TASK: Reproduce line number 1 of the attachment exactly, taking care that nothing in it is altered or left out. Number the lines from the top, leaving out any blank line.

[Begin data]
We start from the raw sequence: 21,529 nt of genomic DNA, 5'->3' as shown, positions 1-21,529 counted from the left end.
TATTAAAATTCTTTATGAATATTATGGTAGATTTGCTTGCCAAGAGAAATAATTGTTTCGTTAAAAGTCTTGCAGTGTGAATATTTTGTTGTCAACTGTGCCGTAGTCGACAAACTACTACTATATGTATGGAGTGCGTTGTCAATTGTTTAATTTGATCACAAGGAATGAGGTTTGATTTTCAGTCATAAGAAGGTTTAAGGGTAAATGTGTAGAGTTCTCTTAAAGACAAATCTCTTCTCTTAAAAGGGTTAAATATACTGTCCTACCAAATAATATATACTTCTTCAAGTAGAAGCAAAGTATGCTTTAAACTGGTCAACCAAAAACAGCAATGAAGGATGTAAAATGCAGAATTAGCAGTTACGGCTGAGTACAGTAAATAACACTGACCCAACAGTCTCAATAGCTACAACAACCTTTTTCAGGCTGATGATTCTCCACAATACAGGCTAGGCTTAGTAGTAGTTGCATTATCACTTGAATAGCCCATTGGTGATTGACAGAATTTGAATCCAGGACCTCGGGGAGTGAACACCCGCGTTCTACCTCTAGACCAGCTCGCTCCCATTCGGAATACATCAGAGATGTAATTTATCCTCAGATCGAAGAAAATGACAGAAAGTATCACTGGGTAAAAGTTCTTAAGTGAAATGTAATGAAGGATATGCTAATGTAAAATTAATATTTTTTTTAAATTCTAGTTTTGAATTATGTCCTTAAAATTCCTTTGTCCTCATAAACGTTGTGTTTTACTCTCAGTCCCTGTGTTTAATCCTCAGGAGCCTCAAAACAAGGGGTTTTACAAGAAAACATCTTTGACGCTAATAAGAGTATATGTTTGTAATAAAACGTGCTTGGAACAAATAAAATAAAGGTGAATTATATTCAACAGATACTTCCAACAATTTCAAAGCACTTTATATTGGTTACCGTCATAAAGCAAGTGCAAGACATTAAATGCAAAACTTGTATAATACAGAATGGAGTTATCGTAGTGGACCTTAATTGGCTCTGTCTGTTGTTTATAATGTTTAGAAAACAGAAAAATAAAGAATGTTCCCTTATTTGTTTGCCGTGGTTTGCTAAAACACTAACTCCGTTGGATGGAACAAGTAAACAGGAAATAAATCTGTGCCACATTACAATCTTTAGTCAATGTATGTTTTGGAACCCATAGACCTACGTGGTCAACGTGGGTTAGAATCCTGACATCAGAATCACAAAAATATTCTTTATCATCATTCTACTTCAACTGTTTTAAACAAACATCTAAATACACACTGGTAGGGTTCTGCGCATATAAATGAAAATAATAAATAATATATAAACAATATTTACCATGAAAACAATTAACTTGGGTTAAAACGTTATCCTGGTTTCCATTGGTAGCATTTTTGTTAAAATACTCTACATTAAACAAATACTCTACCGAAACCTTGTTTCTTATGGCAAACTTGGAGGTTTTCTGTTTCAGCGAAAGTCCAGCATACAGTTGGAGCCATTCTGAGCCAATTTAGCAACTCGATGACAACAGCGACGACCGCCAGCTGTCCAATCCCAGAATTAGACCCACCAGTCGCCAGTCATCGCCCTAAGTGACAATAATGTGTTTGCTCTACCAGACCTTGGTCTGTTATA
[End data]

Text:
We start from the raw sequence: 21,529 nt of genomic DNA, 5'->3' as shown, positions 1-21,529 counted from the left end.